The chief executive officer of Quicken Loans Inc. said the lender has no plans to make loans that aren’t designated as Qualified Mortgages.
Bill Emerson, CEO of the Detroit-based firm, made his comments Tuesday before the House Financial Services Subcommittee on Financial Institutions and Consumer Credit, according to his prepared testimony.
Emerson, who is vice chairman of the Mortgage Bankers Association, was speaking on behalf of the trade group at a hearing entitled, How Prospective and Current Homeowners Will Be Harmed by the CFPB’s Qualified Mortgage Rule.
His presentation left no doubt about what Quicken’s plans are.
“A common question we’ve received and one I want to answer at the outset is whether we plan to write non-QM loans,” Emerson said. “I can tell you categorically that Quicken Loans, like the overwhelming majority of lenders, will not lend outside the boundaries of QM. In fact, even if we wanted to, we wouldn’t be able to make non-QM loans because there is no discernable secondary market for them. The only place these loans can be kept is on a bank’s balance sheet.”
In addition to the illiquidity of non-QM loans, Emerson said that the liability for making such loans is just too great.
He cited potential liability for actual and statutory damages in additional to refunds for finance charges and attorneys fees. He said that there is no statute of limitations on foreclosure claims.
Emerson cited MBA data that indicates protracted litigation for an average loan can exceed the cost of the loan itself.
He said that non-QM lending is likely to be limited to situations where lenders thought they were making a QM loan but made a mistake, jumbo loans from depository institutions to wealthier borrowers, and high-rate loans made by portfolio lenders to riskier borrowers.
He said that if affordable QM loans are to be made to non-wealthy borrowers, then adjustments need to be made to the rule.
Emerson said that the 3 percent cap on points and fees for QM loans is a key obstacle for borrowers on loans between $100,000 and $150,000. Many prospective borrowers for this range are first-time, rural and underserved homebuyers who will be locked out of the market.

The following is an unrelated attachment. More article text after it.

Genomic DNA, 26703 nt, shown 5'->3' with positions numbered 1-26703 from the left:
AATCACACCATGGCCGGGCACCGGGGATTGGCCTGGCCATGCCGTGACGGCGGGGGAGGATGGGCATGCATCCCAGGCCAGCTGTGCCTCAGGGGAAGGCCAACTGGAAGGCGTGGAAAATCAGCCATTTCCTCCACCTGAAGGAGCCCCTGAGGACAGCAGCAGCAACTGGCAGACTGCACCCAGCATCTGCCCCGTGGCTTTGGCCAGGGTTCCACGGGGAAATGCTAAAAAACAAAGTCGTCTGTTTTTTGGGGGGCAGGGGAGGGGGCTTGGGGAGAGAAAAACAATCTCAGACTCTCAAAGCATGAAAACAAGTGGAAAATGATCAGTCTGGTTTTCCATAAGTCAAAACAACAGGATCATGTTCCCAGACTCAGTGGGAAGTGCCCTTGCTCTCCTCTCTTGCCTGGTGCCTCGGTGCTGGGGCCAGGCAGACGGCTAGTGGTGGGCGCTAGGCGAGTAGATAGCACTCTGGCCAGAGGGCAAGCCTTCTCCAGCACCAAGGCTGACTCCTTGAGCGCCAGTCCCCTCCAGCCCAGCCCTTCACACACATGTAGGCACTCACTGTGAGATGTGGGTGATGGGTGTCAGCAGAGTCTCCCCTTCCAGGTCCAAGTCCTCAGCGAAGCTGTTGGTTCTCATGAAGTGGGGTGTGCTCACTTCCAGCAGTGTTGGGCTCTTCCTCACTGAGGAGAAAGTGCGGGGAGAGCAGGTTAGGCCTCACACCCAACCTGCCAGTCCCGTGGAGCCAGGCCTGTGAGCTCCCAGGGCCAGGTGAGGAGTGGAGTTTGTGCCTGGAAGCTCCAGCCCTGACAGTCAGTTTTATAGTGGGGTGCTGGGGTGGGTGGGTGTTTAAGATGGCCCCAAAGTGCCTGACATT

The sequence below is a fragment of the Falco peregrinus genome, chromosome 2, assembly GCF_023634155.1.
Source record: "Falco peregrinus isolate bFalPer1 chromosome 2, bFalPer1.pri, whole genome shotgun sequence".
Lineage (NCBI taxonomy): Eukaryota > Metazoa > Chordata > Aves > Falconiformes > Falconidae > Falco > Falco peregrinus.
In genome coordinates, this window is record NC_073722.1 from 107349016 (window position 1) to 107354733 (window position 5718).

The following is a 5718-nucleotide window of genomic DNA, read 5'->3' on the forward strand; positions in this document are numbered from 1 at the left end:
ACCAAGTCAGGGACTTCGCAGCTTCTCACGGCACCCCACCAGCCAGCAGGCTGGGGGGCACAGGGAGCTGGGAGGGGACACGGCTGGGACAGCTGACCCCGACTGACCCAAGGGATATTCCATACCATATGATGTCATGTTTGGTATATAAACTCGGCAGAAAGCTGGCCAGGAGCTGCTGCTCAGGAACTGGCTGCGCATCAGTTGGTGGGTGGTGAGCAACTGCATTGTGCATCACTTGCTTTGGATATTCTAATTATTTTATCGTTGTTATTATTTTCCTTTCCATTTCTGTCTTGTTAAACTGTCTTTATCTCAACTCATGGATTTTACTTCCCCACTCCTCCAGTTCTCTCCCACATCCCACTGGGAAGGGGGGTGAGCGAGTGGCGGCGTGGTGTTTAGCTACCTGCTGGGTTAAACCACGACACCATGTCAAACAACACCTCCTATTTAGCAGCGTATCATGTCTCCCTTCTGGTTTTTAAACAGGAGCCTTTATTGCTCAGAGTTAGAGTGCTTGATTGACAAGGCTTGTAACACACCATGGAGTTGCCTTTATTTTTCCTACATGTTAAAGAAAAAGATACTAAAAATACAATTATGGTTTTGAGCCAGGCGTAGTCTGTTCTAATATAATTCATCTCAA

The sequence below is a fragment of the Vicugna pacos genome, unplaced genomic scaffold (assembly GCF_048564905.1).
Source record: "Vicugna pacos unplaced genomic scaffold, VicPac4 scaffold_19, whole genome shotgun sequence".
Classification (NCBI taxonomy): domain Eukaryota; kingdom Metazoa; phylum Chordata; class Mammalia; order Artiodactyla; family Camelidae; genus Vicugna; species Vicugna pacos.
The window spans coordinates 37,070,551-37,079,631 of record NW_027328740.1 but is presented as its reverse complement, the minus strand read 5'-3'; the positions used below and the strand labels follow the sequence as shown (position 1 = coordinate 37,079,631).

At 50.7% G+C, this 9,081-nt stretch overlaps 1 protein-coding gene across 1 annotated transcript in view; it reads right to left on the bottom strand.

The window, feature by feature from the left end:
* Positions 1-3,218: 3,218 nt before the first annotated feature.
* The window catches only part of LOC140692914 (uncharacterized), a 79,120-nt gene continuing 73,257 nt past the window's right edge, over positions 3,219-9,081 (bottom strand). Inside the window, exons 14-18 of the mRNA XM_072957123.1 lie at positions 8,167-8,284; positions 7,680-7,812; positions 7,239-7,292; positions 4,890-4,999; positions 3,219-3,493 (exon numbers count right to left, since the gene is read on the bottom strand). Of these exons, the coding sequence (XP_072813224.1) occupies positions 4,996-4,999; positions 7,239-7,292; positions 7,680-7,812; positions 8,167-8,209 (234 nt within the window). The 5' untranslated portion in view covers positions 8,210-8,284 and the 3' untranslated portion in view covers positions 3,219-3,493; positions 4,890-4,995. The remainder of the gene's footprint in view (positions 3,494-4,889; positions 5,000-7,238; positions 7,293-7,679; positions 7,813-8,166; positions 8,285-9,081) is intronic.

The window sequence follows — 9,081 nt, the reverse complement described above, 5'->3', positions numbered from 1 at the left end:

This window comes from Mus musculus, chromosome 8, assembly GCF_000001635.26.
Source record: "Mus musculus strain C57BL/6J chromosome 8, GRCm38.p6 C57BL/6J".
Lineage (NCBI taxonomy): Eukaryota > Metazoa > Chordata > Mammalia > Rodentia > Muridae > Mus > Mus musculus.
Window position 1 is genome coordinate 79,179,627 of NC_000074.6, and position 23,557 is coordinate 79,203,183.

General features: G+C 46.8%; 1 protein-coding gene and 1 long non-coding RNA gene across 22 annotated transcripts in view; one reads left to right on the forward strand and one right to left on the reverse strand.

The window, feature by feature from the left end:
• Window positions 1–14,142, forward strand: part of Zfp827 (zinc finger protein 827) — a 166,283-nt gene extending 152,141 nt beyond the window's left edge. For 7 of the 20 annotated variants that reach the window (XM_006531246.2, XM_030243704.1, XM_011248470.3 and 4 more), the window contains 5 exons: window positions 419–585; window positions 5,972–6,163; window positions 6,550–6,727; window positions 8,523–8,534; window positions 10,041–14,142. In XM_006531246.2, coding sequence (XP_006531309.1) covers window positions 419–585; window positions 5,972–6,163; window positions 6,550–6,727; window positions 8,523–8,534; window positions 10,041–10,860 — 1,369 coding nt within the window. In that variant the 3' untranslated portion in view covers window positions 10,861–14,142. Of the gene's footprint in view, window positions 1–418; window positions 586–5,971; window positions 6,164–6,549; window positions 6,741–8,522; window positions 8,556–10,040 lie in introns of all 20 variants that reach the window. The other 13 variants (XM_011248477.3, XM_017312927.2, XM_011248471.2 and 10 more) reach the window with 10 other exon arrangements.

He called on the Consumer Financial Protection Bureau to correct the problem created by the fee limitation.
Another problem with the QM rule is that it “picks winners and losers between affiliated and unaffiliated settlement service providers” despite that both are subject to the same regulations. Emerson said that this will harm consumers.
Emerson noted that Quicken’s own affiliation with title insurer Title Source has helped it maintain its No. 1 standing on the JD Power mortgage lender ranking.
He called on the House to quickly pass H.R. 3211, the Mortgage Choice Act.
Also testifying at the hearing was Independent Community Bankers of America Vice Chairman Jack Hartings, who warned that the QM rule has the potential to drive many community banks with fewer resources out of the mortgage market, reduce access to mortgage credit and interfere with the housing recovery.
With community banks accounting for around 20 percent of the U.S. mortgage market, lending will be impacted.
Like Emerson, Hartings warned that smaller loans will be restricted.
He cited three bills introduced by members of the House Financial Services Committee — the Protecting American Taxpayers and Homeowners Act (H.R. 2767), the CLEAR Relief Act (H.R. 1750) and the Portfolio Lending and Mortgage Access Act of 2013 (H.R. 2673) — that would all serve as solutions to the QM dilemma.